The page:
Suggestion: refine overlap handling for instance declarations
Claus Reinke
claus.reinke at talk21.com
Thu Mar 16 17:47:25 EST 2006
>> (a) we can't specify that two types in an instance are not equal;
>>
>> but we can use overlap resolution to ensure that equal types
>> are handled by another, more specific instance
>> ...
>> permit type inequalities as guards in instance declarations:
>>
>> <topdecls> -> ..
>> | 'instance' [<ctxt> '=>'] <head> [ '|' <ineqs> ] [<body>]
>>
>> <ineqs> -> <typevar> '/=' <type> [ ',' <ineqs>]
first, I need to point out an oversight of mine here: restricting the lhs
of inequalities to typevars was meant to simplify the semantics, but if
we do that, we also need disjunctions of inequalities (eg, the negation
of (a,b)==(Int,Bool) is (a/=Int || b/= Bool) ). that is not an unnatural
requirement, but no longer simpler than just stating the full inequality
( (a,b)/=(Int,Bool) ). so I'm no longer sure which alternative to prefer?
> I'm afraid things might be a bit more complex. First of all, we may
great, a second reader!-) about time that someone started to
raise issues. that can only be helpful.
yes, there are different variations on equality and disequality. your
examples on equalities seem to hinge on the question of whether or
not to permit substitutions, so we'd get unification (substitutions on
both sides), matching (substitution on one side), equality (no
substitutions). you also mention the possibility of asking for
substitutions that make two types unequal (instead of asking for
substitutions that make two types equal, then negating the result),
but I'll take that as a general remark (useful when one needs to
demonstrate that two terms are separable by substitution), not as
something specifically relevant for the present context.
for negated equalities, the difference between permitting or not
permitting variable substitutions in the equality check is reversed:
unification equates more terms than syntactic equality, so negated
unification rejects more term pairs than negated syntactic equality.
however, we also need to take into account that in our current
context syntactic equality should cause residuation rather than
giving the answer false for terms involving variables:
- consider a/=Int (that is: not (a=Int)).
with negated unification, this guard fails, because a could be
instantiated to Int, so a rule with this guard won't apply. but
if a is later instantiated to Bool by some FD, the guard
becomes Bool/=Int, which succeeds, so the rule is now
applicable. if a is instead instantiated to Int, the guard
becomes Int/=Int, which fails.
with negated equality, this guard cannot be decided, so the
decision is delayed (residuation). if a is later instantiated to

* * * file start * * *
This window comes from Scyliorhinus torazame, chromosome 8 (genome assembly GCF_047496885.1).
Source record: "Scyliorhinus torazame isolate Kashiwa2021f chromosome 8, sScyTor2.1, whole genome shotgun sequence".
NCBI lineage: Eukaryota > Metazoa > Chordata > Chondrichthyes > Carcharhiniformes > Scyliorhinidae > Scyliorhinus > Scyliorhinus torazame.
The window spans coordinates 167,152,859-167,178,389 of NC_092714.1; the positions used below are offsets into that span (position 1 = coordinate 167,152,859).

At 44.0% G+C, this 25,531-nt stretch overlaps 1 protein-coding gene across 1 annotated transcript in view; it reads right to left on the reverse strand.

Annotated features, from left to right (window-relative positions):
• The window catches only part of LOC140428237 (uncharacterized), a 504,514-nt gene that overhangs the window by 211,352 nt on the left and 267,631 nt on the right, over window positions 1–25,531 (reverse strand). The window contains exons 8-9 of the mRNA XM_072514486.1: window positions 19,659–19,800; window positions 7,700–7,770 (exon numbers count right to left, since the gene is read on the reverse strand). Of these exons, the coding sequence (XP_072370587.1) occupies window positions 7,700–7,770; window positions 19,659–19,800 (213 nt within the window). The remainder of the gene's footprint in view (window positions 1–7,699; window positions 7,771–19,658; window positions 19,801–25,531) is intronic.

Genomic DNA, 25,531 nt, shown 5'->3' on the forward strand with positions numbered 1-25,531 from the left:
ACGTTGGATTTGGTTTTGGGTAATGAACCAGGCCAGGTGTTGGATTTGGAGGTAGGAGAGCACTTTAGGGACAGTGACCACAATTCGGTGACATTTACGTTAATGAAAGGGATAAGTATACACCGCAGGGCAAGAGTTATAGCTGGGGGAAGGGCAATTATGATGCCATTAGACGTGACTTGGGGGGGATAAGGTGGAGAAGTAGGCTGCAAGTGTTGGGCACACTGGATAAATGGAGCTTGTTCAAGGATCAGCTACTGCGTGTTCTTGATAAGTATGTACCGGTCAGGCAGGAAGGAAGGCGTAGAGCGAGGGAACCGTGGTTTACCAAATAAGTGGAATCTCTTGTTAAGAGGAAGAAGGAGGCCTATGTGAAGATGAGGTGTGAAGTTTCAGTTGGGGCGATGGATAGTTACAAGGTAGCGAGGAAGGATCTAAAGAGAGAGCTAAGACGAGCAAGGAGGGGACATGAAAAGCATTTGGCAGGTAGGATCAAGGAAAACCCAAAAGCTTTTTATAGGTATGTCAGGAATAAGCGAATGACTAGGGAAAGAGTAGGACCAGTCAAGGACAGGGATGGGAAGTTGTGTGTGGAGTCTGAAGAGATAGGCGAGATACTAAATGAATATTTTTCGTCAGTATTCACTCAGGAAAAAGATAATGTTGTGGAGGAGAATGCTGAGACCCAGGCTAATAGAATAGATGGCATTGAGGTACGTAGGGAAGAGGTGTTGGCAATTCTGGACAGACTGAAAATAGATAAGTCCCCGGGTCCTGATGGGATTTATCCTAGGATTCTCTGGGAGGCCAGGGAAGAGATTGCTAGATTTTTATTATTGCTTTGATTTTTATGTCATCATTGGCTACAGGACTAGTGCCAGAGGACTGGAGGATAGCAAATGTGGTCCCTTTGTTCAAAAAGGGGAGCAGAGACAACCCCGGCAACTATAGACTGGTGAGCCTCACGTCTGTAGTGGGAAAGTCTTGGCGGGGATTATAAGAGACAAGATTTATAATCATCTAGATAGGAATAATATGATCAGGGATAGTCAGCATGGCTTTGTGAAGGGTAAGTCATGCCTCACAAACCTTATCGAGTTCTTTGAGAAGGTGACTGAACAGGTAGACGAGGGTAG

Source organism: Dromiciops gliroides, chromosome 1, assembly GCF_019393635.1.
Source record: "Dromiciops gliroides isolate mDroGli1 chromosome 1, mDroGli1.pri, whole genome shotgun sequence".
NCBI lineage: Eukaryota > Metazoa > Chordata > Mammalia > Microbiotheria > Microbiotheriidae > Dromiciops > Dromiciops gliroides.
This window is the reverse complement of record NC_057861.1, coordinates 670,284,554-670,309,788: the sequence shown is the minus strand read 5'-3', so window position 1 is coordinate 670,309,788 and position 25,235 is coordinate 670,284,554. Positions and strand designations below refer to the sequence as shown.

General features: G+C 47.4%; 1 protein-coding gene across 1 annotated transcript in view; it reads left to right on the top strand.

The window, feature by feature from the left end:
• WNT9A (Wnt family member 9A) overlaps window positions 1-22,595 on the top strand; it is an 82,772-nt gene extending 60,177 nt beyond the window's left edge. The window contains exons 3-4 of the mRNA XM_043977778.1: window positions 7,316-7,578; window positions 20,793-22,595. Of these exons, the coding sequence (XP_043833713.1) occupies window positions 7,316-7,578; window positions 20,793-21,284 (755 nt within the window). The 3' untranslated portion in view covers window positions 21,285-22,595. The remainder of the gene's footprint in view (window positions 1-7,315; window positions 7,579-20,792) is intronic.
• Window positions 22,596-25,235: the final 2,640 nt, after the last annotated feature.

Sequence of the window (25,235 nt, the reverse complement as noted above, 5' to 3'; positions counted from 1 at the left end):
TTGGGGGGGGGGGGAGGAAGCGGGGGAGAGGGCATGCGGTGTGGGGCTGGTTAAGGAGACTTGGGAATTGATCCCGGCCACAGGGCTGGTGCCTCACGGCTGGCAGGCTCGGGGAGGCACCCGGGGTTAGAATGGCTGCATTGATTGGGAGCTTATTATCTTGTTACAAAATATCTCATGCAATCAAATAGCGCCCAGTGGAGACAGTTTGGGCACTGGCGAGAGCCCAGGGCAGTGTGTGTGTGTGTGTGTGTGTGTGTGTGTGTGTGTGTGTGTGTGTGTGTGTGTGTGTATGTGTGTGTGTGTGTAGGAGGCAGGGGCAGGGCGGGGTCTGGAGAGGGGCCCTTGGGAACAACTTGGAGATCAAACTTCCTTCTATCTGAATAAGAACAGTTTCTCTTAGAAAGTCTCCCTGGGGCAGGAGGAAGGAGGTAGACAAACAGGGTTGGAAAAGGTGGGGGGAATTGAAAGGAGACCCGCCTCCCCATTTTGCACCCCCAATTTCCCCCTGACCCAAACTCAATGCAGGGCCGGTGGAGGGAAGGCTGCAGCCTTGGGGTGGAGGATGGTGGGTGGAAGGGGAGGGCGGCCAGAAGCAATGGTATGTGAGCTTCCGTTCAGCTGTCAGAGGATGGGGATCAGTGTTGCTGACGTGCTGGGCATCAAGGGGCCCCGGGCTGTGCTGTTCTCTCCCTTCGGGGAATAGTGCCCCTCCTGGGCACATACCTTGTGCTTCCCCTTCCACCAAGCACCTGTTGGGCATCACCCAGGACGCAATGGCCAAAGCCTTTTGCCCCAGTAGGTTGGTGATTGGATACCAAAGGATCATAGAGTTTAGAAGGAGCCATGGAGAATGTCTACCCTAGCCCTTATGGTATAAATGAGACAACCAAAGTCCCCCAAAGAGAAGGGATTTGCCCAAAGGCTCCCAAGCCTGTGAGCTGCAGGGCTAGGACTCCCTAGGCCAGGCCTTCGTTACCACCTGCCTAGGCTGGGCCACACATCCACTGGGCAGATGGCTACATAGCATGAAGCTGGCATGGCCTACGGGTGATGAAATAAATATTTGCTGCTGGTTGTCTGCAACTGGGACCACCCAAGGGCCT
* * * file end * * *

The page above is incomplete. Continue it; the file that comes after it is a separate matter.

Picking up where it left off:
Bool, the guard is woken up, and succeeds, so the rule is
now applicable. if a is instead instantiated to Int, the guard
is woken up, and fails, so the rule is no longer applicable.
- consider a/=b (that is: not (a=b)).
with negated unification, this guard fails, because either
variable could be instantiated to the other, so a rule with this
guard won't apply. if the variables are instantiated later, the
guard will change, and rule applicability changes.
with negated equality, this guard cannot be decided, so the
decision is delayed. if a or b are instantiated later, the guard
is woken up, and retried.
comparisons of more complicated structures reduce to these
and ground comparisons. so it looks as if there isn't that much
difference, but we need to be careful about when rules are
suspended/woken up, or fail and are retried, and when guards
are decided. so we certainly need to be careful about which
disequality to choose as default, even if we are only interested
in replacing overlaps.
I'm not yet decided about which one is the "right" default for
our problem. (of course, one might want to permit others, but
I'm only looking for one at the moment;-).
> variables. Does 'a' equal to 'b'? It depends. We may define two types
> t1 and t2 dis-equal if in any possible interpretation (for any
> assignment to type variables that may occur free in t1 and t2) the
> types are syntactically dissimilar. Under this definition, 'a' is not
> equal to 'b'.
>OTH, we may say that two types are disequal if there
> exists an interpretation (i.e., an assignment to type variables) that
> makes the types dissimilar. Both definitions can be useful, in
> different circumstances.
these two variations appear to be the same, though?
> The _full_ HList technical report discusses these issues in detail
> (Section 9 and Appendix D).
and many other issues relevant to the present discussion. I've
already referred to it as being full of examples illustrating why
the current situation is unacceptable, and had been hoping that
the authors would be among those arguing in favour of searching
a more consistent picture here and now, avoiding the need for
such hacks. after all, that's what you wrote at the end of
Appendix D, two years ago!-)
cheers,
claus
btw, said appendix D compares
typeCast :: TypeCast a b => a -> b
(with FDs: a ->b, b -> a) to
foo :: a -> b
foo x = x
which might be slightly misleading in that the former does not
have two independent type variables (once either is determined,
the other is, too), and the second has a complete type declaration
that conflicts with the inferred type (if, on the other hand, the type
declaration was partial, it could be refined to the inferred type).
apart from that, I'd agree with the argument: there is a difference
between FDs excluding type errors a priori and FDs determining
types that may or may not match with the actual types they are
compared with. the latter is often more expressive/useful.
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